Secondly, Vice President Biden is a tad hypocritical in attacking Senator Kamala Harris for cleaning up the mess he created with his incredibly racist and draconian crime bills. He specifically has done little to remedy the criminal justice system and in so many ways has only served as the architect for most of Black America’s present socio-economic woes. He opposed federally-mandated busing and worked to hinder one of the most effective integration programs in American history. He broke up black families with his blatantly racist drug sentencing guidelines and made sure white families could avoid much of the bite in there. And worst of all, he latches on to President Obama like Jack clinging onto the door in Titanic, hoping that America is either sufficiently stupid or sufficiently oblivious to his checkered past on racial issues. I hope he realizes his grip is slipping.
It’s rare that I let politics get to me like this, to the point where I felt physically unwell the day after the debate, but I have to say it’s shameful to see these attacks on a woman who has dedicated her life to the pursuit of justice. Her record is not perfect, but neither is that of any candidate for President, let alone any long-time law enforcement official. And it is shameful to see how easily and how negligently people attack the criminal justice system.
To the Twitterati and the left, take note – prosecutors are far more progressive than you will ever be. They fight for the people you status post about and actually hold the worst in society liable for what they do. As I have stated ad nauseum, our criminal justice system is by no means perfect, but it is by far the greatest system in the world, with some of the most stringent and effective safeguards against government misconduct in the world. It is not a left-wing system nor is it a right-wing system – it is our American system. And frankly, reform will not stem from the use of reductive commentary and misinformed smears directed towards judges, prosecutors, public defenders, and police. Reform in the system comes from productive conversation, a respect for the rule of law, and ultimately, a commitment to the ideals we as a nation we were founded upon.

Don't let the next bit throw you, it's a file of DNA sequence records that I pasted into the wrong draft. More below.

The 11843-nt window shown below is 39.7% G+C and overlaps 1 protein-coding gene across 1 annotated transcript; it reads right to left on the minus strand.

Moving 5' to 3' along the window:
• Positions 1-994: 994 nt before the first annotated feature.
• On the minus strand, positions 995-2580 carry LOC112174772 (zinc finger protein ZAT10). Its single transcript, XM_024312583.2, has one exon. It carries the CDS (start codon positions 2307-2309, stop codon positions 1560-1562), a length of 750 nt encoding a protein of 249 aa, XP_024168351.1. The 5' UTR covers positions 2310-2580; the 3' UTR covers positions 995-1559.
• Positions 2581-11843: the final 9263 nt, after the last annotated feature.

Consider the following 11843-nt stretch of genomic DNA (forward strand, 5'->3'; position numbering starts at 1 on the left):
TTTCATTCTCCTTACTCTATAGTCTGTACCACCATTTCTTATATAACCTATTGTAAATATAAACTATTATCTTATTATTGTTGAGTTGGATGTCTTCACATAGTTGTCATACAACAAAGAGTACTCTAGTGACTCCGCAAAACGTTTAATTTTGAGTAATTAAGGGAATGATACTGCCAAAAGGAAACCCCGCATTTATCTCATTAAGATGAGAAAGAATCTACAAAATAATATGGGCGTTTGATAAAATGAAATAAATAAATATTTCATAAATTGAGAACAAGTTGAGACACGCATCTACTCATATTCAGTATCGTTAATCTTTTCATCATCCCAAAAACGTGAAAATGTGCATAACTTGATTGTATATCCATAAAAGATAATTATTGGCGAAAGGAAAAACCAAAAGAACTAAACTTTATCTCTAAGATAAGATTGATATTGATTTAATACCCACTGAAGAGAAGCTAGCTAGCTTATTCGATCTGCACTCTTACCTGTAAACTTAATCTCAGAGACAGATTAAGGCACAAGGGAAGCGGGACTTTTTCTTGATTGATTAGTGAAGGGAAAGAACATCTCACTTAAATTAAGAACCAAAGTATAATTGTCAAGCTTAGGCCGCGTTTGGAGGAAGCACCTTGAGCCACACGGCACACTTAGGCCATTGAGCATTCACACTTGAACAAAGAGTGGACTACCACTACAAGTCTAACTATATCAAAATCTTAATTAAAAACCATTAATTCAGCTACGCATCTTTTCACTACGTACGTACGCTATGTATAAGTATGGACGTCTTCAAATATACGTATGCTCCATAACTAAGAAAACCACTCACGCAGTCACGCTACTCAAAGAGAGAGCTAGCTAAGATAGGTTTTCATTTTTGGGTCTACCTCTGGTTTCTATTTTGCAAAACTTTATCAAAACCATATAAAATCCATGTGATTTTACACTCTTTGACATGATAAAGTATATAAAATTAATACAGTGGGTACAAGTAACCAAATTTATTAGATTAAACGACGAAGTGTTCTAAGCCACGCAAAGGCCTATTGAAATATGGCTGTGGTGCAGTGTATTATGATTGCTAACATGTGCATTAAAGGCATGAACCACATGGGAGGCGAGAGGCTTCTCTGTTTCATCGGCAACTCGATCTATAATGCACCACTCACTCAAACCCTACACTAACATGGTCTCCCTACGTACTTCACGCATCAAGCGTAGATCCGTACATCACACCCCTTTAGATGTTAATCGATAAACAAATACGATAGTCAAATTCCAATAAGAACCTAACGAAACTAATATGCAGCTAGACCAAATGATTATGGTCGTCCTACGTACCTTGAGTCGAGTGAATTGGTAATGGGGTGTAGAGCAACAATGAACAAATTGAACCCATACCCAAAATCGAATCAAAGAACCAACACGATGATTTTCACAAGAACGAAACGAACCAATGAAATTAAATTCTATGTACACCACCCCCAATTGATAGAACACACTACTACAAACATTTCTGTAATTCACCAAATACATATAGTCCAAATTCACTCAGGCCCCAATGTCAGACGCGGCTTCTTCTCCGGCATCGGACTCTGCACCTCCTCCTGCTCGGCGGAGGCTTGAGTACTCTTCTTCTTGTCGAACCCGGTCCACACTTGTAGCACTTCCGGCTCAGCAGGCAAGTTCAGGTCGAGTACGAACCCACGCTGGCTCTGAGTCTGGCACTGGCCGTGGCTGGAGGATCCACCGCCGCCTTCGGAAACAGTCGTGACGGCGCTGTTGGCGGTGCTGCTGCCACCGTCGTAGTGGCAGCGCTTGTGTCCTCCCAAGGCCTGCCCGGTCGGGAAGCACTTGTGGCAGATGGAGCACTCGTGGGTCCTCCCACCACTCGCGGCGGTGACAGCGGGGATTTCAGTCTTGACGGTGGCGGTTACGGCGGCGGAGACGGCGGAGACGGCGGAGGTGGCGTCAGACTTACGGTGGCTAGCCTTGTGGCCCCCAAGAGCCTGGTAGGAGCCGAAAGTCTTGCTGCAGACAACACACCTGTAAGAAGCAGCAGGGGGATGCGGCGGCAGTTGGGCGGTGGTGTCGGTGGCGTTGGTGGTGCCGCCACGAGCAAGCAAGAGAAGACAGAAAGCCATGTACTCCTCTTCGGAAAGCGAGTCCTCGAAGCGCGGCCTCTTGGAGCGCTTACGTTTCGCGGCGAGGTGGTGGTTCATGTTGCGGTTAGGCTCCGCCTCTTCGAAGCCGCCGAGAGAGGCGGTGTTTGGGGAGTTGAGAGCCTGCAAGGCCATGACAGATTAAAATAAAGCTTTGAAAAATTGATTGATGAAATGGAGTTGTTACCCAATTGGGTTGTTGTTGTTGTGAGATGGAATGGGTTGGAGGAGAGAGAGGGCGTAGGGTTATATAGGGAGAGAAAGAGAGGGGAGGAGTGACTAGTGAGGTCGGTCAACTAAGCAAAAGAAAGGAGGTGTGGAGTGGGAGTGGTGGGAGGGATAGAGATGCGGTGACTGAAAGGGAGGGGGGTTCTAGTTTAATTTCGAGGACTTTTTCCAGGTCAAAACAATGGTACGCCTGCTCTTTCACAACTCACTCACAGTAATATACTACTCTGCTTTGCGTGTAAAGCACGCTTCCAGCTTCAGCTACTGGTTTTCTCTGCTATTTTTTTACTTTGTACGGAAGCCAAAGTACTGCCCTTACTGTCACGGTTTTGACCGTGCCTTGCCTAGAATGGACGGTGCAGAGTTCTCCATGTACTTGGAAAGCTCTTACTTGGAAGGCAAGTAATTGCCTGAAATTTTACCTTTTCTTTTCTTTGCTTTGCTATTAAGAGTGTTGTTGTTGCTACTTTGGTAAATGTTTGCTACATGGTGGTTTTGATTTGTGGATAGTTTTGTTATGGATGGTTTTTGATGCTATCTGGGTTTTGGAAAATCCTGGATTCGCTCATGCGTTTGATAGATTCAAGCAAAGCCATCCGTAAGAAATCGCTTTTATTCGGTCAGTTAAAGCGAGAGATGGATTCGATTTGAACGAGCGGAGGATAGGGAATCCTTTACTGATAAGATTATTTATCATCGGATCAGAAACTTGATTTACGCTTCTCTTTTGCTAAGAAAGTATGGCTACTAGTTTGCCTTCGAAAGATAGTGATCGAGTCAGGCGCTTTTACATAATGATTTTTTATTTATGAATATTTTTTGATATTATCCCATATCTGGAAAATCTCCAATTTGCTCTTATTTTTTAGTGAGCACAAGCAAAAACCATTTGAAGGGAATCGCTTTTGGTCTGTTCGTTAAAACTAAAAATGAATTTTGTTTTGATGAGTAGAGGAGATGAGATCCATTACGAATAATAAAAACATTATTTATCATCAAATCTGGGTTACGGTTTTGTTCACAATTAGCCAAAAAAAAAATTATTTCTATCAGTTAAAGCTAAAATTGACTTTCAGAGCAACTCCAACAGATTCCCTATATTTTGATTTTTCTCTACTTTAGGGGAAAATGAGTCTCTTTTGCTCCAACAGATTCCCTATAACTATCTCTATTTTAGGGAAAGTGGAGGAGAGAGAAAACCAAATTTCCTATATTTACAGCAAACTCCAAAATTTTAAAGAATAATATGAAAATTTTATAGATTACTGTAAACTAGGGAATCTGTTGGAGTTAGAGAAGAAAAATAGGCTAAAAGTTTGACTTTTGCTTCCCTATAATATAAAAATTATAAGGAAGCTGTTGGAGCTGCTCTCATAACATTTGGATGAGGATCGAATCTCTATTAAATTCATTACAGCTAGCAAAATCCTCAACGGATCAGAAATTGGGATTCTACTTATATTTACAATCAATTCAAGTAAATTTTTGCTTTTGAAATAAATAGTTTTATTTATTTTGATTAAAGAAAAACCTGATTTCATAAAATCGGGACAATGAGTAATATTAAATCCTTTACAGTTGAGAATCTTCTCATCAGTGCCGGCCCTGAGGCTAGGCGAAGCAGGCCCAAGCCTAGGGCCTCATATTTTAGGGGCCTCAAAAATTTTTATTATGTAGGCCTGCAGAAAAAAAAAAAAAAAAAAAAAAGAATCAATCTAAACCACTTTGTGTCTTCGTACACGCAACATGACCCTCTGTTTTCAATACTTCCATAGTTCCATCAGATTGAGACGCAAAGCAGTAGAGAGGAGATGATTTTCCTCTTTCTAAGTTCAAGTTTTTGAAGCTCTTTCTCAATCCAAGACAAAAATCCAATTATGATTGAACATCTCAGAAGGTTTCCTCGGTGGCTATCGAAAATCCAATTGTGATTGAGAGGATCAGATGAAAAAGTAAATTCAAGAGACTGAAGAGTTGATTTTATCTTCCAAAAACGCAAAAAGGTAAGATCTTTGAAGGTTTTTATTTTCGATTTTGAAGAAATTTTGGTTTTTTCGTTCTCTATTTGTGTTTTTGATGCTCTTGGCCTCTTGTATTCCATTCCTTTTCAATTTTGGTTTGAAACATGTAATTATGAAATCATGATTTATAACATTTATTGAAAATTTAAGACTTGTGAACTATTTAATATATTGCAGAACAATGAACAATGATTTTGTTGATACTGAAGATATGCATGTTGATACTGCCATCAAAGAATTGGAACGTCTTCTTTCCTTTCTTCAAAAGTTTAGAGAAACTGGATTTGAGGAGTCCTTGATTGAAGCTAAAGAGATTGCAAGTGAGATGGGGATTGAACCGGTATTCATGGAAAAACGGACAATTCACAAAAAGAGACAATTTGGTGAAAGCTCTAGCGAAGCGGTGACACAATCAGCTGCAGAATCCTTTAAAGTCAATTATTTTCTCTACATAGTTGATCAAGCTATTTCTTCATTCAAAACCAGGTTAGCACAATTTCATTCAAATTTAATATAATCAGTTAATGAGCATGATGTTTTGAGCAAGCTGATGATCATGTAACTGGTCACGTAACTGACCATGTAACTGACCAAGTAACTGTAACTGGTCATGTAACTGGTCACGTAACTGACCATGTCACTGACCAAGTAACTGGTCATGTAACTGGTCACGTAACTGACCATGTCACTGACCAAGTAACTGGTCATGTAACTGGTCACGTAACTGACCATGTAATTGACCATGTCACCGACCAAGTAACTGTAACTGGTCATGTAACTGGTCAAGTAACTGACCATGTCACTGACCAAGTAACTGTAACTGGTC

Kamala Harris was a progressive prosecutor and a reformer and this is why she has the backing of figures like Benjamin Crump, the famed civil rights attorney who represented the family of Trayvon Martin. It is her background as a fighter and champion for the speechless that will empower her to become a great President and lift Americans up, regardless of their walks of life. For this reason, Kamala Devi Harris has my unequivocal vote as she strives to speak truth to power and prosecute the case against a blatantly criminal and morally-bankrupt administration. I only hope she will get yours.